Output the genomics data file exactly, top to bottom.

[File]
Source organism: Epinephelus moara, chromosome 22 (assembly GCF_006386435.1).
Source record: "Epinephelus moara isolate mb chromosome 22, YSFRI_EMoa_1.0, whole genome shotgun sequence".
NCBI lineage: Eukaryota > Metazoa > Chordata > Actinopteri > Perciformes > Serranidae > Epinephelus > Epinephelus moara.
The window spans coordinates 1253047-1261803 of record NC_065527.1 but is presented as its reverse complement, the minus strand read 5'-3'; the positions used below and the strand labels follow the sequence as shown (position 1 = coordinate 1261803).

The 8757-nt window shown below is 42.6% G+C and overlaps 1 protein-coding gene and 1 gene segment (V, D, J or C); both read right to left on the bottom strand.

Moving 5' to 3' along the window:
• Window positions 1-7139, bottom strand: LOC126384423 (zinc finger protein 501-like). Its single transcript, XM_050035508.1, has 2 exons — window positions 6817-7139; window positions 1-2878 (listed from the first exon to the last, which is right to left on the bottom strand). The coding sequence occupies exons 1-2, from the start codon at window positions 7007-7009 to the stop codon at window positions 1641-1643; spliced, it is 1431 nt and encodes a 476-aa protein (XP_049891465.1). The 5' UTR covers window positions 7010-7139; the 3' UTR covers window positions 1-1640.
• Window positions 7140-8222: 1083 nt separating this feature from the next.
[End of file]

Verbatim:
Source organism: Epinephelus moara, chromosome 22 (assembly GCF_006386435.1).
Source record: "Epinephelus moara isolate mb chromosome 22, YSFRI_EMoa_1.0, whole genome shotgun sequence".
NCBI lineage: Eukaryota > Metazoa > Chordata > Actinopteri > Perciformes > Serranidae > Epinephelus > Epinephelus moara.
The window spans coordinates 1253047-1261803 of record NC_065527.1 but is presented as its reverse complement, the minus strand read 5'-3'; the positions used below and the strand labels follow the sequence as shown (position 1 = coordinate 1261803).

The 8757-nt window shown below is 42.6% G+C and overlaps 1 protein-coding gene and 1 gene segment (V, D, J or C); both read right to left on the bottom strand.

Moving 5' to 3' along the window:
• Window positions 1-7139, bottom strand: LOC126384423 (zinc finger protein 501-like). Its single transcript, XM_050035508.1, has 2 exons — window positions 6817-7139; window positions 1-2878 (listed from the first exon to the last, which is right to left on the bottom strand). The coding sequence occupies exons 1-2, from the start codon at window positions 7007-7009 to the stop codon at window positions 1641-1643; spliced, it is 1431 nt and encodes a 476-aa protein (XP_049891465.1). The 5' UTR covers window positions 7010-7139; the 3' UTR covers window positions 1-1640.
• Window positions 7140-8222: 1083 nt separating this feature from the next.